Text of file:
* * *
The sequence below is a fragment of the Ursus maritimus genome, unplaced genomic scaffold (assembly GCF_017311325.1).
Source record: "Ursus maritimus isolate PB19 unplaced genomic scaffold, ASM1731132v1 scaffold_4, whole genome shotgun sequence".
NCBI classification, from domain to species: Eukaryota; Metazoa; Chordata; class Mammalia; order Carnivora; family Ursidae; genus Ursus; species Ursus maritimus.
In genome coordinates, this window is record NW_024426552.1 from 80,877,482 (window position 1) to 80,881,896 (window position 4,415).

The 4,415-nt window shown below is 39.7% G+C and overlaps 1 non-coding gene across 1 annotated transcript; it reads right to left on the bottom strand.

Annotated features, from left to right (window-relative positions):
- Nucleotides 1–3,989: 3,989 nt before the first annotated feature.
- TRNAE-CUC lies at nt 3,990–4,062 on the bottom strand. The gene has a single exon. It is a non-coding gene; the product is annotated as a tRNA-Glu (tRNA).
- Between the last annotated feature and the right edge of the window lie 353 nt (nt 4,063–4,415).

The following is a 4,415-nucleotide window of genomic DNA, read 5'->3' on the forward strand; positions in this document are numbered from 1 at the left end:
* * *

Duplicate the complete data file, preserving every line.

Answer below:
The sequence below is a fragment of the Ursus maritimus genome, unplaced genomic scaffold (assembly GCF_017311325.1).
Source record: "Ursus maritimus isolate PB19 unplaced genomic scaffold, ASM1731132v1 scaffold_4, whole genome shotgun sequence".
NCBI classification, from domain to species: Eukaryota; Metazoa; Chordata; class Mammalia; order Carnivora; family Ursidae; genus Ursus; species Ursus maritimus.
In genome coordinates, this window is record NW_024426552.1 from 80,877,482 (window position 1) to 80,881,896 (window position 4,415).

The 4,415-nt window shown below is 39.7% G+C and overlaps 1 non-coding gene across 1 annotated transcript; it reads right to left on the bottom strand.

Annotated features, from left to right (window-relative positions):
- Nucleotides 1–3,989: 3,989 nt before the first annotated feature.
- TRNAE-CUC lies at nt 3,990–4,062 on the bottom strand. The gene has a single exon. It is a non-coding gene; the product is annotated as a tRNA-Glu (tRNA).
- Between the last annotated feature and the right edge of the window lie 353 nt (nt 4,063–4,415).

The following is a 4,415-nucleotide window of genomic DNA, read 5'->3' on the forward strand; positions in this document are numbered from 1 at the left end: